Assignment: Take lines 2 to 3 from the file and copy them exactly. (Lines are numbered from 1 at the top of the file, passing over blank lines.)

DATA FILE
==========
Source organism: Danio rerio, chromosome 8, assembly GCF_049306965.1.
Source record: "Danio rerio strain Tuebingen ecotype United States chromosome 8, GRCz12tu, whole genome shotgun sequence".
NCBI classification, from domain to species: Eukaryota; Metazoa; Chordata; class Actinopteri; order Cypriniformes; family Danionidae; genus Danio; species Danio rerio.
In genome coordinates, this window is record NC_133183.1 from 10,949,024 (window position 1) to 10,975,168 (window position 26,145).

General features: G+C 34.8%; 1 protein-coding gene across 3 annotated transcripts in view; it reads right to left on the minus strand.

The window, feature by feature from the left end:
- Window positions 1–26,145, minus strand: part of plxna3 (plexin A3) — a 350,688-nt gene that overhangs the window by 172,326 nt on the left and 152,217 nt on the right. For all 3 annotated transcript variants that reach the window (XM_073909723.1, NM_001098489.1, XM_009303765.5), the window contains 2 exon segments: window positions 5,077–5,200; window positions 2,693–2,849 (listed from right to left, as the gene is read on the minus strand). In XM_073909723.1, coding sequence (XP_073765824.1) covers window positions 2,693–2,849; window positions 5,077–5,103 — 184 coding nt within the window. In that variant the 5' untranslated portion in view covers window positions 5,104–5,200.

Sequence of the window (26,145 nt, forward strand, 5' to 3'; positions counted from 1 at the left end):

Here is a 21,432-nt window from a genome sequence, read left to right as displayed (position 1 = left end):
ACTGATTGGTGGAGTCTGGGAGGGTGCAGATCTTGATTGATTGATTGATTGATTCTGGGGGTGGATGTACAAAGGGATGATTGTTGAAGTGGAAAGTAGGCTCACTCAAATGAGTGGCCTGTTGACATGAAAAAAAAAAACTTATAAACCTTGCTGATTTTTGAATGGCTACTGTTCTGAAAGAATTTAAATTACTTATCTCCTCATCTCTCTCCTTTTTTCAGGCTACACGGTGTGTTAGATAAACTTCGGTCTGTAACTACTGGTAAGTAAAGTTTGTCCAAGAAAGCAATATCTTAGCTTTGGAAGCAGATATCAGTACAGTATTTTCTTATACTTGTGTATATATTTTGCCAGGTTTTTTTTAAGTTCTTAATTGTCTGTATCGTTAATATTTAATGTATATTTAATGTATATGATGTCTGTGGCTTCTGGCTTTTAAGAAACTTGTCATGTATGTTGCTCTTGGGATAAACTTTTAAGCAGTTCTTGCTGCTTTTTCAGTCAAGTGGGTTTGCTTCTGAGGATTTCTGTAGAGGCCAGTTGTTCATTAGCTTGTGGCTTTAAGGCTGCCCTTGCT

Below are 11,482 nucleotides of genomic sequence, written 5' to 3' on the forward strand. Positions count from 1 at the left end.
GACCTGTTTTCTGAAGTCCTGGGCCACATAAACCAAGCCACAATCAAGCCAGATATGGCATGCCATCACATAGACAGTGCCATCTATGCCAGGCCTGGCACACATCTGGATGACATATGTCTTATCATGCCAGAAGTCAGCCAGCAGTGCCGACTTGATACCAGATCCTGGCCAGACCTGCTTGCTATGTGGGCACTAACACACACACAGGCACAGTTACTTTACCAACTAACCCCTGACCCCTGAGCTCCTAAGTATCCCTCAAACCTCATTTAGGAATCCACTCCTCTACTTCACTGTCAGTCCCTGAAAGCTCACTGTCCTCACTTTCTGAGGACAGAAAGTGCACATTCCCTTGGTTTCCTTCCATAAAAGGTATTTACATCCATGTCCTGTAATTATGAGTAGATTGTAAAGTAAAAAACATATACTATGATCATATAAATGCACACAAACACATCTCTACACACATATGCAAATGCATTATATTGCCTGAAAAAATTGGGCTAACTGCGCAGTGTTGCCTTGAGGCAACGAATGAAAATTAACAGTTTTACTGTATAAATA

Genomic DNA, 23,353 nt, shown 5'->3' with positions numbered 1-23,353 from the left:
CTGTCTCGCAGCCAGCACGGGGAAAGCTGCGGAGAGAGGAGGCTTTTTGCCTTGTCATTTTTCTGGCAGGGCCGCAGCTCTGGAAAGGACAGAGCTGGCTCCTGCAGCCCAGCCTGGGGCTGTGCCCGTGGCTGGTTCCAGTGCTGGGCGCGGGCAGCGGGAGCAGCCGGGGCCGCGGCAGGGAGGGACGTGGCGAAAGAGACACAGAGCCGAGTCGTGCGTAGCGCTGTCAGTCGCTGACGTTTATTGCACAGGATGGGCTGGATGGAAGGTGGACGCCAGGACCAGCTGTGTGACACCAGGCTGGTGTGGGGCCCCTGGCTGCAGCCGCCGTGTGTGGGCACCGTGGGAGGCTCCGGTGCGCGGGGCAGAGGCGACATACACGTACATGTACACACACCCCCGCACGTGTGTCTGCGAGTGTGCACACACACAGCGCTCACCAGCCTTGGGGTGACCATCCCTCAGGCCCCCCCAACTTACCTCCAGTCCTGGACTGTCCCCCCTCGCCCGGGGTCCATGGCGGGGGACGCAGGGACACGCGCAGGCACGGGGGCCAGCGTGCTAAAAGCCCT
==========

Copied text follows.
Source record: "Danio rerio strain Tuebingen ecotype United States chromosome 8, GRCz12tu, whole genome shotgun sequence".
NCBI classification, from domain to species: Eukaryota; Metazoa; Chordata; class Actinopteri; order Cypriniformes; family Danionidae; genus Danio; species Danio rerio.